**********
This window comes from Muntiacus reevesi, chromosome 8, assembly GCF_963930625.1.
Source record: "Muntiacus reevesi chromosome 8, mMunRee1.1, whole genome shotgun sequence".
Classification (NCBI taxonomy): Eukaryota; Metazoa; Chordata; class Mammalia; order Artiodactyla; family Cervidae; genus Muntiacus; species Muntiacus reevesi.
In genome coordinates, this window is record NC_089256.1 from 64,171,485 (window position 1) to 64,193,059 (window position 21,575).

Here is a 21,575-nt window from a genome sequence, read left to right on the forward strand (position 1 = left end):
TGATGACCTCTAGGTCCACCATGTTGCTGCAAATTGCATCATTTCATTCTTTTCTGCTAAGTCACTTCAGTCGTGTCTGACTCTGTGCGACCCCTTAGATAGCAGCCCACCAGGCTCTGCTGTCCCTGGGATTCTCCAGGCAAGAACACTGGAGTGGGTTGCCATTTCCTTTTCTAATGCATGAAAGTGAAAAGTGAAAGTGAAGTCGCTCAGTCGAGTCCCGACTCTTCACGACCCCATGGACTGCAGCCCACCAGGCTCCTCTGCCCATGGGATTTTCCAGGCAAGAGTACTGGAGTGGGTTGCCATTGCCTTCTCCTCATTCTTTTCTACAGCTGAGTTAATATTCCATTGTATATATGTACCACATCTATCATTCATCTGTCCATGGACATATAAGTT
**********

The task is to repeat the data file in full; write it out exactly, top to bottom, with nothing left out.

This window comes from Muntiacus reevesi, chromosome 8, assembly GCF_963930625.1.
Source record: "Muntiacus reevesi chromosome 8, mMunRee1.1, whole genome shotgun sequence".
Classification (NCBI taxonomy): Eukaryota; Metazoa; Chordata; class Mammalia; order Artiodactyla; family Cervidae; genus Muntiacus; species Muntiacus reevesi.
In genome coordinates, this window is record NC_089256.1 from 64,171,485 (window position 1) to 64,193,059 (window position 21,575).

Here is a 21,575-nt window from a genome sequence, read left to right on the forward strand (position 1 = left end):
TGATGACCTCTAGGTCCACCATGTTGCTGCAAATTGCATCATTTCATTCTTTTCTGCTAAGTCACTTCAGTCGTGTCTGACTCTGTGCGACCCCTTAGATAGCAGCCCACCAGGCTCTGCTGTCCCTGGGATTCTCCAGGCAAGAACACTGGAGTGGGTTGCCATTTCCTTTTCTAATGCATGAAAGTGAAAAGTGAAAGTGAAGTCGCTCAGTCGAGTCCCGACTCTTCACGACCCCATGGACTGCAGCCCACCAGGCTCCTCTGCCCATGGGATTTTCCAGGCAAGAGTACTGGAGTGGGTTGCCATTGCCTTCTCCTCATTCTTTTCTACAGCTGAGTTAATATTCCATTGTATATATGTACCACATCTATCATTCATCTGTCCATGGACATATAAGTT